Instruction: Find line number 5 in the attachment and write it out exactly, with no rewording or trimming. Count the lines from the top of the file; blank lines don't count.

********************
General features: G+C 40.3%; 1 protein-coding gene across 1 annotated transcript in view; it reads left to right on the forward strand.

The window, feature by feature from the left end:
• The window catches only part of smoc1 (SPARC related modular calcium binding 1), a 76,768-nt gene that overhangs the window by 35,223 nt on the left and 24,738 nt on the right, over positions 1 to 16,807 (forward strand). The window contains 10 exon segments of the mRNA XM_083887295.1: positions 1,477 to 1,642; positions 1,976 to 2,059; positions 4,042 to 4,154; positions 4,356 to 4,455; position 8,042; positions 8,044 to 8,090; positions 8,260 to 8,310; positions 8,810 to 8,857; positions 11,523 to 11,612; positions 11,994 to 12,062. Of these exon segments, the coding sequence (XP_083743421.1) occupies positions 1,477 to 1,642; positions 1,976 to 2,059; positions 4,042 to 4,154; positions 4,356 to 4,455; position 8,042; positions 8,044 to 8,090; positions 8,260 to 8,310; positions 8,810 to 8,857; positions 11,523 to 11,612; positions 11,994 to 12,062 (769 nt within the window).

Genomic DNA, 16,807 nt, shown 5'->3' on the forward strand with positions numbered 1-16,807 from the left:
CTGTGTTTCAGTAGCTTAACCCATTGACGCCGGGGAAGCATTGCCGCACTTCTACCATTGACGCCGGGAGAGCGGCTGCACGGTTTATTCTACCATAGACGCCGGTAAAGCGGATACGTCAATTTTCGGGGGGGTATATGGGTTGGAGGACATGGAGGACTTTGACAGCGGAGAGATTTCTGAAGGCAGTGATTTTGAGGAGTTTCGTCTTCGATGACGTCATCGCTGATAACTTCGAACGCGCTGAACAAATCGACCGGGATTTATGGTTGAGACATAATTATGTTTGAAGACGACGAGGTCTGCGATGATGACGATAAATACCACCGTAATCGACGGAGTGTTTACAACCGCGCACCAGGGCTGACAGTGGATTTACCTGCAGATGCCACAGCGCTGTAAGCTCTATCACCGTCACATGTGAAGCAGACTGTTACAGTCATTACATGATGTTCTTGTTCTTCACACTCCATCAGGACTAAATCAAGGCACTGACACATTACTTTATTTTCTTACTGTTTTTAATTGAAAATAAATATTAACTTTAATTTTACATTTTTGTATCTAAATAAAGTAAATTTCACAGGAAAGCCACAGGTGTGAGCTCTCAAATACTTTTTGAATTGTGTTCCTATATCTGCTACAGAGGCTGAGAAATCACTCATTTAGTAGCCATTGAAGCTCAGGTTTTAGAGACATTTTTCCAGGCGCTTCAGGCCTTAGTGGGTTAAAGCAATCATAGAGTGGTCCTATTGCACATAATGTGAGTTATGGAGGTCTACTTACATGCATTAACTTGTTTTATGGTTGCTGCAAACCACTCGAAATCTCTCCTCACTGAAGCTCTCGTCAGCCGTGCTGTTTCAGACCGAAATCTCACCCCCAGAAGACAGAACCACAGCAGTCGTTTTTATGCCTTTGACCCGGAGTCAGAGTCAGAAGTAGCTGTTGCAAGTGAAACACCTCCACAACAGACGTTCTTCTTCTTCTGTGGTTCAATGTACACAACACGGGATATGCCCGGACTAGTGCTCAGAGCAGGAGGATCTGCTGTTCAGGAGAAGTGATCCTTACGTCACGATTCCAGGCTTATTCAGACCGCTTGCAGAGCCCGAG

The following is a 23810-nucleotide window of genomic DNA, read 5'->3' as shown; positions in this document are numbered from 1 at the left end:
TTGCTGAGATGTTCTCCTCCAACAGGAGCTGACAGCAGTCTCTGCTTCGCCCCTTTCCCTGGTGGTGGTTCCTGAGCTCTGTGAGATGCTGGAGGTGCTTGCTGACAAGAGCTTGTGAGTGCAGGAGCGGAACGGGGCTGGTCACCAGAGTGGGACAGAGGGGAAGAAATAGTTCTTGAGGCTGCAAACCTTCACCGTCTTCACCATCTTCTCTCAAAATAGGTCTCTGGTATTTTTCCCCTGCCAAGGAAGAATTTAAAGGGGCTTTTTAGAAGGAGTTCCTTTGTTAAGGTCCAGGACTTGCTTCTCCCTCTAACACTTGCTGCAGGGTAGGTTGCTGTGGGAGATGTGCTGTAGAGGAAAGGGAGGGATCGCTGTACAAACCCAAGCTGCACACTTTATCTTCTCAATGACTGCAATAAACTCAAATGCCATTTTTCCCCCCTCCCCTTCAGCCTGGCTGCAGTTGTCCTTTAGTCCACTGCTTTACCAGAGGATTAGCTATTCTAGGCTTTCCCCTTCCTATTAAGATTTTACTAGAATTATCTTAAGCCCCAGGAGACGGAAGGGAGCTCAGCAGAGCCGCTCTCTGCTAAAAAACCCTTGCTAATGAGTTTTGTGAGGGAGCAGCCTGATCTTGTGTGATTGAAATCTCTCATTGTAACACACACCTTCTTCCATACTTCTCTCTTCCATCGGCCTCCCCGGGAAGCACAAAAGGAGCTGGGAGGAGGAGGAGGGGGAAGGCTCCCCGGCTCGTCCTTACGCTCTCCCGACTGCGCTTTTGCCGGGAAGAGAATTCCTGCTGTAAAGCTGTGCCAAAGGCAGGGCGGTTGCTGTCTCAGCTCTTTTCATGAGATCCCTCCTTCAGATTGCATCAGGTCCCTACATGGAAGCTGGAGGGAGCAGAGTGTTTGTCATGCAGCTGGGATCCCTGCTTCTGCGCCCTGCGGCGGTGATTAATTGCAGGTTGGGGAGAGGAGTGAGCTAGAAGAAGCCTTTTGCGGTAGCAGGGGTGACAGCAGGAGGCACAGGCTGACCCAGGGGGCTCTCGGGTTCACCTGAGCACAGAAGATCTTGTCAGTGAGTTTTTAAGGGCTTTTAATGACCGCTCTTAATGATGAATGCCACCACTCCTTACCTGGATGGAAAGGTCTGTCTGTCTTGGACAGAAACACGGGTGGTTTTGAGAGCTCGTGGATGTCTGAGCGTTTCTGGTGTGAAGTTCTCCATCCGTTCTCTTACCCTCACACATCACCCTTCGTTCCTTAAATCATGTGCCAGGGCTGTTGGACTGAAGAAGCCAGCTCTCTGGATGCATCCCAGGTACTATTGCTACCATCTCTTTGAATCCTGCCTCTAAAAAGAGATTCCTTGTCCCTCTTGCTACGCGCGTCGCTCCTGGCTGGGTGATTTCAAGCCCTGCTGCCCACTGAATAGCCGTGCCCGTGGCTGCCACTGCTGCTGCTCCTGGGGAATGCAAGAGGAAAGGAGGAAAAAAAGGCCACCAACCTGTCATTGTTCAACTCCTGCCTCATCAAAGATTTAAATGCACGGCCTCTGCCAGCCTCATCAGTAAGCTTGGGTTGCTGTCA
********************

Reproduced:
CTGTGTTTCAGTAGCTTAACCCATTGACGCCGGGGAAGCATTGCCGCACTTCTACCATTGACGCCGGGAGAGCGGCTGCACGGTTTATTCTACCATAGACGCCGGTAAAGCGGATACGTCAATTTTCGGGGGGGTATATGGGTTGGAGGACATGGAGGACTTTGACAGCGGAGAGATTTCTGAAGGCAGTGATTTTGAGGAGTTTCGTCTTCGATGACGTCATCGCTGATAACTTCGAACGCGCTGAACAAATCGACCGGGATTTATGGTTGAGACATAATTATGTTTGAAGACGACGAGGTCTGCGATGATGACGATAAATACCACCGTAATCGACGGAGTGTTTACAACCGCGCACCAGGGCTGACAGTGGATTTACCTGCAGATGCCACAGCGCTGTAAGCTCTATCACCGTCACATGTGAAGCAGACTGTTACAGTCATTACATGATGTTCTTGTTCTTCACACTCCATCAGGACTAAATCAAGGCACTGACACATTACTTTATTTTCTTACTGTTTTTAATTGAAAATAAATATTAACTTTAATTTTACATTTTTGTATCTAAATAAAGTAAATTTCACAGGAAAGCCACAGGTGTGAGCTCTCAAATACTTTTTGAATTGTGTTCCTATATCTGCTACAGAGGCTGAGAAATCACTCATTTAGTAGCCATTGAAGCTCAGGTTTTAGAGACATTTTTCCAGGCGCTTCAGGCCTTAGTGGGTTAAAGCAATCATAGAGTGGTCCTATTGCACATAATGTGAGTTATGGAGGTCTACTTACATGCATTAACTTGTTTTATGGTTGCTGCAAACCACTCGAAATCTCTCCTCACTGAAGCTCTCGTCAGCCGTGCTGTTTCAGACCGAAATCTCACCCCCAGAAGACAGAACCACAGCAGTCGTTTTTATGCCTTTGACCCGGAGTCAGAGTCAGAAGTAGCTGTTGCAAGTGAAACACCTCCACAACAGACGTTCTTCTTCTTCTGTGGTTCAATGTACACAACACGGGATATGCCCGGACTAGTGCTCAGAGCAGGAGGATCTGCTGTTCAGGAGAAGTGATCCTTACGTCACGATTCCAGGCTTATTCAGACCGCTTGCAGAGCCCGAG